The first lesson we should learn is that our public witness as Christians is about impact.  No matter what you intend by your public posture, the impact is the best measurement of effectiveness.  This goes for both the left and the right.  Most people think that I’m criticizing the right; I’m not.  I’m criticizing the naive view of how the public works.  The naive view is this, “As long as the intent is good, the impact will also be good.”  Utter rubbish!  If the impact of the public witness is that people see the gay issue or social work more than they see the message and person of Jesus, then, dare I say, it is already a lost cause? The only way to judge impact is to look to public reaction.  The effectiveness of Christian public witness, or as Jesus called it, a city on a hill, is judged by the court of public opinion. When people don’t begin talking about Jesus when we talk about our faith, we’ve lost completely.  Whatever our intended message is, the impacted recipients have not received it. If you think that it’s a matter of lousy communication, think again; it’s lousy geography.

The second lesson we should learn is that there’re limitations to what the word “public” actually means because it does not define what kind of public we’re talking about.  For example, the church is not a private sphere. It has a public role.  I’m going to sound simplistic here, but the church’s public role is to witness for its Lord.  That’s the church’s most public role.  The church also has its own public WITHIN its local institution.  For example, certain issues on what each denomination believe to be “biblical” about various issues can be debated within these local institutions.  Church discipline can be a good example, but if it is not done right and the law of the land is violated, the smaller public of the local congregation will immediately be exposed to the greater public of the society.  This sphere of the church’s congregational public is tricky.  If it begins to intrude on the societal public, it can start to blur the line between the church and state (and I think this is not necessarily advantageous).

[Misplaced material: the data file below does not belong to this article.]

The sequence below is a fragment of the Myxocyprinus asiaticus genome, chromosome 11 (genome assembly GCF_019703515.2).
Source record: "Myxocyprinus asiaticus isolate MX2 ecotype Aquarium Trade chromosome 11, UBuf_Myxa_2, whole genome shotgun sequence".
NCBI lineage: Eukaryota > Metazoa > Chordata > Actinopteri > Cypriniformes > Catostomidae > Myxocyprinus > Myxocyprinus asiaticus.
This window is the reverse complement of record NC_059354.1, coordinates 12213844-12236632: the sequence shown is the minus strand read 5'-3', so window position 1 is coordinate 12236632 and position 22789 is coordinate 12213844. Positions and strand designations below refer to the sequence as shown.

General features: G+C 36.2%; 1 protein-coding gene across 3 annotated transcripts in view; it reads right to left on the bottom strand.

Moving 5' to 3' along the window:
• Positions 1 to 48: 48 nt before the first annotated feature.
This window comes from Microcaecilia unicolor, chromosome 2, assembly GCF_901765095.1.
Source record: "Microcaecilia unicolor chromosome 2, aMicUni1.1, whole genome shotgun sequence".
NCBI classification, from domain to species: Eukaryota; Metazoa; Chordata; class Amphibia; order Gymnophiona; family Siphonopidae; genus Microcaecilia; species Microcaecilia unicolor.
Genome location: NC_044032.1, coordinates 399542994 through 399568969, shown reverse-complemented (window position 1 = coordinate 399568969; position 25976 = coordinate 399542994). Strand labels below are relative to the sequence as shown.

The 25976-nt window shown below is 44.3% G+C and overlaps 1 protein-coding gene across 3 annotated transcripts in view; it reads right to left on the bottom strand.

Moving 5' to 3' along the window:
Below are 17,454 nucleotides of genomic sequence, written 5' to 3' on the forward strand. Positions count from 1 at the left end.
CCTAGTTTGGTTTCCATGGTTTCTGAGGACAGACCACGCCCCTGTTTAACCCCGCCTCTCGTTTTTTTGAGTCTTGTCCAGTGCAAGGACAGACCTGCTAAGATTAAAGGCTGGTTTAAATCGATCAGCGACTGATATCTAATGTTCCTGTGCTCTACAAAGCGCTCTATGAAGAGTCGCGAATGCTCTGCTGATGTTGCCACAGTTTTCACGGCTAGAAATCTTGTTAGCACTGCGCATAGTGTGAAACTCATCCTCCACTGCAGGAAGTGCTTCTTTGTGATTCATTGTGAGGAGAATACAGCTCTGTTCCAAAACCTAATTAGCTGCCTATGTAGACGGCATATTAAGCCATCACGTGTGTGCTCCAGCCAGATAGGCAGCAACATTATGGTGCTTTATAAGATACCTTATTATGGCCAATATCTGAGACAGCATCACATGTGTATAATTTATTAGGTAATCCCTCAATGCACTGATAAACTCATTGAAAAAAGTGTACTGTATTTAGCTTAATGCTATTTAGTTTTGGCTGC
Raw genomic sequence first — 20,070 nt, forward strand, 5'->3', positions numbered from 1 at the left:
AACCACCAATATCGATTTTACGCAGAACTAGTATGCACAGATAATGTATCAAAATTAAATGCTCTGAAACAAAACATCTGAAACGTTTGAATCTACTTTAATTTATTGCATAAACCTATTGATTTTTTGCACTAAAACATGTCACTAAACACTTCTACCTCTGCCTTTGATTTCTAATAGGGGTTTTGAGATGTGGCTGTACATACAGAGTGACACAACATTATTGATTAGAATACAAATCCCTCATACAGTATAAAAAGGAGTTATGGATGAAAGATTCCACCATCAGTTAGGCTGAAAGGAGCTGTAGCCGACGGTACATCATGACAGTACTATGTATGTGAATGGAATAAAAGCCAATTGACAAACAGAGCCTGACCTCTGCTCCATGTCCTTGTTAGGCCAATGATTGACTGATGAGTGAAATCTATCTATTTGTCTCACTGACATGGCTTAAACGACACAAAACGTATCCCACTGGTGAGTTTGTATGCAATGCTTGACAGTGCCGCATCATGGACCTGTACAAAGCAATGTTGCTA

The third lesson we should learn is that the church ought to understand where its limits are.  Every posture of the church with every issue should be done with geography in mind.  The lack of geographical sophistication will continue to expose the church to unnecessary risks, the greatest of which is the public loss of witness.  Events such as 518 and other such pro-family (with possibly other agenda) rallies both in Asia and in the US are the typical intrusion of the local church institution into the public sphere.  Its impact has proven to be more harm than good.  Those same standards about family or sexuality or social work would work just fine WITHIN the local congregation, but when they’re postured in the same way in the society, they have the opposite effect. Know your limits.

The fourth lesson we should learn is that the practice of piety is dependent on our understanding of geographical spheres.  One issue Tiananmen commemoration is forgiveness.  Activist turned Christian Chai Ling has stated publicly that she forgives those who oppressed her, but then continued to say that she would hope that there’d be greater forgiveness in China’s society.  All this sounds so wonderful and Christian, except there’s one small problem.  She’s confused her personal piety with the government’s public responsibility.  You can’t forgive people who haven’t even had the slightest hint of remorse.  She said that she would forgive Deng Xiaoping and Li Peng, the two chief engineers and butchers of the event.  Well, neither men had asked you for your forgiveness, Chai Ling.  The problem is not Chai Ling’s alone.  It is pandemic in the evangelical church.  Again, when she said that she would wish for China to be a forgiving society, she’s talking in the abstract about a system.  I dare say that if we study the history of China, the problem does not lie in the individual oppressors but with the entire system (much like ALL incomplete and human political systems). You can’t “forgive” a system!  That’s what places like the Hague is for.  This is what the Nazi trials are for.  Systems need other systems to hold them responsible.  Our tiny corner of holy huddle just won’t do the trick to contain such great evils.  Even if we say we forgive and love the enemies, it doesn’t follow that we can allow the enemy to continue killing and harming others.  If we allow the evildoers to do what they want, that isn’t really love; that’s stupidity.  The publicness of political systems is about justice and responsibility.  Sure, a person may CHOOSE to forgive in her private piety, but s/he may fail to reckon with the greater issue, accountability.  This is why I feel a sense of disdain towards many church leaders who fail to grasp the seriousness of events like 64.  The church’s public responsibility is to stand alongside of justice and not to settle on a private piety of silent or in the case of Chai Ling, vocal forgiveness.